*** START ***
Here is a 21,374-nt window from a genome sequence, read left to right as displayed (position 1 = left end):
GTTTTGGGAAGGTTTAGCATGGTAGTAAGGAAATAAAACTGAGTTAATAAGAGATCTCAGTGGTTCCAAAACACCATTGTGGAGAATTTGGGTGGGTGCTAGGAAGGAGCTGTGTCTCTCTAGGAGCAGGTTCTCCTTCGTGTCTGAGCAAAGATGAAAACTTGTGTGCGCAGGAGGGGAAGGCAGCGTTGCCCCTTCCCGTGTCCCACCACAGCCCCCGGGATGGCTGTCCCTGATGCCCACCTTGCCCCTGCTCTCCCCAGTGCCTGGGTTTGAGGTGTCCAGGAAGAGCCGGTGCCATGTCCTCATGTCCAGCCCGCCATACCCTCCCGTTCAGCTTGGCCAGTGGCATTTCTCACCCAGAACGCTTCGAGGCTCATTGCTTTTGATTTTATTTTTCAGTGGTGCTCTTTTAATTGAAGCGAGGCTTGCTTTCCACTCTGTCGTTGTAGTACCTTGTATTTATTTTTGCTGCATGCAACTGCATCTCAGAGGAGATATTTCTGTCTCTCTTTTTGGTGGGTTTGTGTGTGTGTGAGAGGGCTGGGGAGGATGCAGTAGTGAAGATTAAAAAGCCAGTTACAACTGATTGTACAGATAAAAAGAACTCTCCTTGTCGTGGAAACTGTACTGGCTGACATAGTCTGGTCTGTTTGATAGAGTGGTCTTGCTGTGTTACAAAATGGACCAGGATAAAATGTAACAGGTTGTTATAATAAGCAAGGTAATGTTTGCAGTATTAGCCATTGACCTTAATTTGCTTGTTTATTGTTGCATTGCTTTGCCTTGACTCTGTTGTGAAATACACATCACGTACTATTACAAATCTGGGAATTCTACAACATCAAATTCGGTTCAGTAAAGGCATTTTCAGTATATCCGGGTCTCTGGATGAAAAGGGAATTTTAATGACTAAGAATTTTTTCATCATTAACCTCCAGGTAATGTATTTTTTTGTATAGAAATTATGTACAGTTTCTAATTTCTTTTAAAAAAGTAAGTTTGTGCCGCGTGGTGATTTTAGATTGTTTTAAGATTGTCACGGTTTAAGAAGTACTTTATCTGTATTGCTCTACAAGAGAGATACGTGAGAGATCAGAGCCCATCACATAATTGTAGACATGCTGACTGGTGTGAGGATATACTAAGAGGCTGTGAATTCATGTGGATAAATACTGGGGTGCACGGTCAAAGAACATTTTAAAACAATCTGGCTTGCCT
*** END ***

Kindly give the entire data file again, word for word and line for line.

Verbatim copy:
Here is a 21,374-nt window from a genome sequence, read left to right as displayed (position 1 = left end):
GTTTTGGGAAGGTTTAGCATGGTAGTAAGGAAATAAAACTGAGTTAATAAGAGATCTCAGTGGTTCCAAAACACCATTGTGGAGAATTTGGGTGGGTGCTAGGAAGGAGCTGTGTCTCTCTAGGAGCAGGTTCTCCTTCGTGTCTGAGCAAAGATGAAAACTTGTGTGCGCAGGAGGGGAAGGCAGCGTTGCCCCTTCCCGTGTCCCACCACAGCCCCCGGGATGGCTGTCCCTGATGCCCACCTTGCCCCTGCTCTCCCCAGTGCCTGGGTTTGAGGTGTCCAGGAAGAGCCGGTGCCATGTCCTCATGTCCAGCCCGCCATACCCTCCCGTTCAGCTTGGCCAGTGGCATTTCTCACCCAGAACGCTTCGAGGCTCATTGCTTTTGATTTTATTTTTCAGTGGTGCTCTTTTAATTGAAGCGAGGCTTGCTTTCCACTCTGTCGTTGTAGTACCTTGTATTTATTTTTGCTGCATGCAACTGCATCTCAGAGGAGATATTTCTGTCTCTCTTTTTGGTGGGTTTGTGTGTGTGTGAGAGGGCTGGGGAGGATGCAGTAGTGAAGATTAAAAAGCCAGTTACAACTGATTGTACAGATAAAAAGAACTCTCCTTGTCGTGGAAACTGTACTGGCTGACATAGTCTGGTCTGTTTGATAGAGTGGTCTTGCTGTGTTACAAAATGGACCAGGATAAAATGTAACAGGTTGTTATAATAAGCAAGGTAATGTTTGCAGTATTAGCCATTGACCTTAATTTGCTTGTTTATTGTTGCATTGCTTTGCCTTGACTCTGTTGTGAAATACACATCACGTACTATTACAAATCTGGGAATTCTACAACATCAAATTCGGTTCAGTAAAGGCATTTTCAGTATATCCGGGTCTCTGGATGAAAAGGGAATTTTAATGACTAAGAATTTTTTCATCATTAACCTCCAGGTAATGTATTTTTTTGTATAGAAATTATGTACAGTTTCTAATTTCTTTTAAAAAAGTAAGTTTGTGCCGCGTGGTGATTTTAGATTGTTTTAAGATTGTCACGGTTTAAGAAGTACTTTATCTGTATTGCTCTACAAGAGAGATACGTGAGAGATCAGAGCCCATCACATAATTGTAGACATGCTGACTGGTGTGAGGATATACTAAGAGGCTGTGAATTCATGTGGATAAATACTGGGGTGCACGGTCAAAGAACATTTTAAAACAATCTGGCTTGCCT